Of all the many mysteries surrounding the common womb, it is difficult to find it as confusing, because its ability – widely recognized as unique in the natural world – the creation of faeces in the form of a cube.
Why great shots could benefit from a six-member fecal, they generally agree: the waves mark their territorial boundaries with scented piles as much as possible. With shapes shaped like wolves, waves increase the chances of dropping out, deposited near the front door, prominent walls, raised floors and diaries, will not give up. That's at least thinking.
But, just like animals produce unpleasant blocks – and can go up to 100 a night, probably with something disturbing – turned out to become more and more difficult things. Scientists who worried about the phenomenon made little progress, except that they excluded the suspicion that the animals had square anus.
"My curiosity started when I realized that there are cubical faeces," said Patricia Iang, a postdoctoral engineer at the Georgia Institute of Technology in Atlanta. "I thought it was not the right place in the first place."
In a new study, Yang and her colleagues had a fresh problem on the issue. In order to gain a new insight into the mystery, they studied the digestive areas of common wolves that were euthanized after they were driven by cars and trucks on roads in Tasmania.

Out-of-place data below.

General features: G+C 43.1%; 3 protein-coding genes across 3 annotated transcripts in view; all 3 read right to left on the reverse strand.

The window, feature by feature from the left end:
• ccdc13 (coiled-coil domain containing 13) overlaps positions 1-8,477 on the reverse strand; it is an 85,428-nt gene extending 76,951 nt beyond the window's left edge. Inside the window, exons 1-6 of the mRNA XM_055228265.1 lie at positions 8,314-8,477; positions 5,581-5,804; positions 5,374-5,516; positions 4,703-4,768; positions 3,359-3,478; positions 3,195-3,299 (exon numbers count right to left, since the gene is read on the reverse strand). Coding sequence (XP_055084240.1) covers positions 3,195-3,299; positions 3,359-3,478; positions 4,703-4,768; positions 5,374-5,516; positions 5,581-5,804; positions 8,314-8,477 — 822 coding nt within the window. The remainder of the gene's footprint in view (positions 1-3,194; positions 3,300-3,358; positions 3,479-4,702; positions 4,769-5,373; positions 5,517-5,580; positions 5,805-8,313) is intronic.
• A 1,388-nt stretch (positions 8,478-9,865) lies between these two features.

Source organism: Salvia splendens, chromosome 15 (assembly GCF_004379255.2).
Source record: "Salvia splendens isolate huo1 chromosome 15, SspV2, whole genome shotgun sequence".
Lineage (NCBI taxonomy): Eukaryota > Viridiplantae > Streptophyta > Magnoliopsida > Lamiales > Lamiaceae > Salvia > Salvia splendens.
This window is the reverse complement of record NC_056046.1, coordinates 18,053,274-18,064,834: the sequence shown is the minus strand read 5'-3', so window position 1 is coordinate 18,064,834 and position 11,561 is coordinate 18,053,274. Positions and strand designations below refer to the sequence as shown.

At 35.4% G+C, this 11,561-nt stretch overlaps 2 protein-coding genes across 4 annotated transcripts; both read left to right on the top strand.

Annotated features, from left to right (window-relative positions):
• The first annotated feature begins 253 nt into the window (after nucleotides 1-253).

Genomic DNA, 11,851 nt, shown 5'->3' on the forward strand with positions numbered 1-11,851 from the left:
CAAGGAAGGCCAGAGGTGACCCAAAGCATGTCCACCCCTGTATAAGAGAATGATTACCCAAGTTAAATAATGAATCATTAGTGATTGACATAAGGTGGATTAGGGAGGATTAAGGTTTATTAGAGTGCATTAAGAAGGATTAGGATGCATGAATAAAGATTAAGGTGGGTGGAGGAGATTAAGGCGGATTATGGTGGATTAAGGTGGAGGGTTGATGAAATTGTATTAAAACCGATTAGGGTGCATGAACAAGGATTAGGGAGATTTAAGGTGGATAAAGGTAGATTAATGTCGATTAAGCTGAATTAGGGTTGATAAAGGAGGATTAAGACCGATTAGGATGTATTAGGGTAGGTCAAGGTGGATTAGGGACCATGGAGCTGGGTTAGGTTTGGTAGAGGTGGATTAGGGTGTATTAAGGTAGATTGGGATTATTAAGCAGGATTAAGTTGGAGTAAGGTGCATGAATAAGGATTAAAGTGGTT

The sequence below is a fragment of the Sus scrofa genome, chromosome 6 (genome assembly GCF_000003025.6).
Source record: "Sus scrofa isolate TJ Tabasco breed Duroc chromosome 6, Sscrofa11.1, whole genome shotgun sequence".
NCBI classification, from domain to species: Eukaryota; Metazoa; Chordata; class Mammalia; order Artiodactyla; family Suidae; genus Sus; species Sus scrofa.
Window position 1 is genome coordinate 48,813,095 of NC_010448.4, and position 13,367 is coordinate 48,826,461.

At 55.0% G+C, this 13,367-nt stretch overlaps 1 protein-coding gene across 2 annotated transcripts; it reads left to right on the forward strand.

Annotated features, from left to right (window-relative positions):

A close inspection revealed that the womens' secretion was fixed in the last 8% of the intestine, where the faeces were built in the form of blocks of size of long and smooth sugar cubes. By emptying the gut and inflating them with long modeling balloons, which were used to produce balloon animals in the children's parties, the researchers measured how the tissue developed in different places.
In a paper that will be presented at a meeting of the American Physical Association on Fluid Dynamics in Georgia, the team explains that the last part of the womb hose is not pushed evenly, unlike the rest of the bowel. When measured around the circumference, some parts give more than others. This allows the tubes to deform in such a way that the packets are poured into cubes of 2cm width, and not the usual form of sausage. The findings were excited by tests on the hoses of pigs that did not detect such irregularities in how they stretched.
"Womb hoses have periodic stiffness, which means solid-soft-solid-soft, along the circumference to form cubic mud," Yang said.
But researchers have yet to complete the job. In order to produce a poo with a square cross-section, the hose volume will require four shooting areas divided by four rigid areas. In this way, the rigid regions form the sides, and the highlighting parts allow the formation of angles. Balloon tests revealed only three firing pieces and two firmer ones. In the forthcoming article, scientists suggest that other rigid and stretched parts can become apparent only if they can inflate the intestines to a larger size. In other words, it's a little harder to strain.
Iang believes that detection will have implications beyond the small community of researchers who acknowledge interest in wombat scat. Today, engineers have only two ways to make cubes: either to shape or cut them, she says. Wombat hose suggests it is possible for the third time. "It would be a cool way to apply it to the production process," she said.
"We can learn from vombats and we hope that this new method will be applied to our production process. We can understand how to do it in a very efficient way."